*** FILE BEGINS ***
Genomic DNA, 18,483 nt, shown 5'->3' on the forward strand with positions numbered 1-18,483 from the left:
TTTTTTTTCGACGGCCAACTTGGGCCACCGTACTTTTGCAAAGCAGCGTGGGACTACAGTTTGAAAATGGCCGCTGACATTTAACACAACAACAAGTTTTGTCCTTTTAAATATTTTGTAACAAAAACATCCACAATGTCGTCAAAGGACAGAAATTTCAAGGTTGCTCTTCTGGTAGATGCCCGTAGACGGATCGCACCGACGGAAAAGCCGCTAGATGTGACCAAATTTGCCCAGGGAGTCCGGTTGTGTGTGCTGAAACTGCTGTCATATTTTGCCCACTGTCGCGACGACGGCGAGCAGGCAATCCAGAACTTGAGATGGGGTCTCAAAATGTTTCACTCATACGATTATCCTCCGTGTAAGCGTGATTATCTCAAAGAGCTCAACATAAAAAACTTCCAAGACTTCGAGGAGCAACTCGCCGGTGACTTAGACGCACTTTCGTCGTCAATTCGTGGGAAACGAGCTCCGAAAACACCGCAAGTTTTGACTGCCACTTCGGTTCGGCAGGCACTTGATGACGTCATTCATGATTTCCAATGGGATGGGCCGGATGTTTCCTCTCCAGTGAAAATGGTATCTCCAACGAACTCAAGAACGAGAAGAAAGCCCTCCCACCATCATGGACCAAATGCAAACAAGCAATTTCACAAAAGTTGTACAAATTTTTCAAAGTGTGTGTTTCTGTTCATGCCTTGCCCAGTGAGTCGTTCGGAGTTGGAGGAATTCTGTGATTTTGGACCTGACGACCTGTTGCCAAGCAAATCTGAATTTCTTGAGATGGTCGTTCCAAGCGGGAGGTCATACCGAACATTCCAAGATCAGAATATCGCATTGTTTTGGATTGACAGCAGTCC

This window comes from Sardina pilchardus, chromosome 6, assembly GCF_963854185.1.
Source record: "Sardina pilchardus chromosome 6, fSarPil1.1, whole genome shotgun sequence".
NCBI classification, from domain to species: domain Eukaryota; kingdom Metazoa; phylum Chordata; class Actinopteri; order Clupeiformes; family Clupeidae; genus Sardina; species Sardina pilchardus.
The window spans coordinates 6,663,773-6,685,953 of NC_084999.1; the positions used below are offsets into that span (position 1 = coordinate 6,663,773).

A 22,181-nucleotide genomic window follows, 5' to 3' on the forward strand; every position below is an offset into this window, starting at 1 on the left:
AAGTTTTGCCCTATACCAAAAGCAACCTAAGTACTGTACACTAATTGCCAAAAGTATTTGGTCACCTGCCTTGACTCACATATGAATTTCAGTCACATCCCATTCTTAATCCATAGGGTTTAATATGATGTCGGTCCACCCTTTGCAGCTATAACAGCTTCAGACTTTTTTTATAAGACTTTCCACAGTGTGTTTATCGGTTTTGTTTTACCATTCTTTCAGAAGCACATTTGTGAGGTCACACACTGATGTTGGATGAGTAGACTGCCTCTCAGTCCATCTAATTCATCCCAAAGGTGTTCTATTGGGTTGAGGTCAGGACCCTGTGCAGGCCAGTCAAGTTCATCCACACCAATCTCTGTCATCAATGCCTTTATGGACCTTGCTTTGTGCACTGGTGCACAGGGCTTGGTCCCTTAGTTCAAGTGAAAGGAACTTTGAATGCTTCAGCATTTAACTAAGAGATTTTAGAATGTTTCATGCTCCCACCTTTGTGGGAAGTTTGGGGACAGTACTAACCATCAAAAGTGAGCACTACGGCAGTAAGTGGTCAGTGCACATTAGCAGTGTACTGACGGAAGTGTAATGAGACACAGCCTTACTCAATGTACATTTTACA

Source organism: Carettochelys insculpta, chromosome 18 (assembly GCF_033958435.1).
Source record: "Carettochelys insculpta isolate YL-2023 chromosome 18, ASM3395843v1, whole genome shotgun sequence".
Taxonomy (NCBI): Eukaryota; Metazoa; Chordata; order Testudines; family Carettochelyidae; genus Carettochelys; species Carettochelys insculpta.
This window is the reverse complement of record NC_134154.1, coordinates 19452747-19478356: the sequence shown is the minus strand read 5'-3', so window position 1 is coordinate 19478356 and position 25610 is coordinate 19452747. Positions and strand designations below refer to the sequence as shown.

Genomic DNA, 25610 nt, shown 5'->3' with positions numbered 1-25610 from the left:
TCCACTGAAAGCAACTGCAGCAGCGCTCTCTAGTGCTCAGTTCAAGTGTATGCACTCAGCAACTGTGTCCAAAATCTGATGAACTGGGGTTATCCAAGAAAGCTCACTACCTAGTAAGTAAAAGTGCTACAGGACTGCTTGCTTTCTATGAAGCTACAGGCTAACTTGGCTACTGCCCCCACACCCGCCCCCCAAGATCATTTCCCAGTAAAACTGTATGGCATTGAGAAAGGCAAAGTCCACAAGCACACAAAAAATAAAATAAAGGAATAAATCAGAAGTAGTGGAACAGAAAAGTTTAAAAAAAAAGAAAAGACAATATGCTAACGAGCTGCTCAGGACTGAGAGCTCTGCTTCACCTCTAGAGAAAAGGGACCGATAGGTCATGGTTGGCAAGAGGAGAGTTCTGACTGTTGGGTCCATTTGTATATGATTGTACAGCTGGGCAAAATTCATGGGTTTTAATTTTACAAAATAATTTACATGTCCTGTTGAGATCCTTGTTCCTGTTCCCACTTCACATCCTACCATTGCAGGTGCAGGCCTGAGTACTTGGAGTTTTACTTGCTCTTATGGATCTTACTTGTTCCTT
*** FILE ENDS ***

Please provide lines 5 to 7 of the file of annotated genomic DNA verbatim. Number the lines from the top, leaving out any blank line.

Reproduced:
NCBI classification, from domain to species: domain Eukaryota; kingdom Metazoa; phylum Chordata; class Actinopteri; order Clupeiformes; family Clupeidae; genus Sardina; species Sardina pilchardus.
The window spans coordinates 6,663,773-6,685,953 of NC_084999.1; the positions used below are offsets into that span (position 1 = coordinate 6,663,773).

A 22,181-nucleotide genomic window follows, 5' to 3' on the forward strand; every position below is an offset into this window, starting at 1 on the left: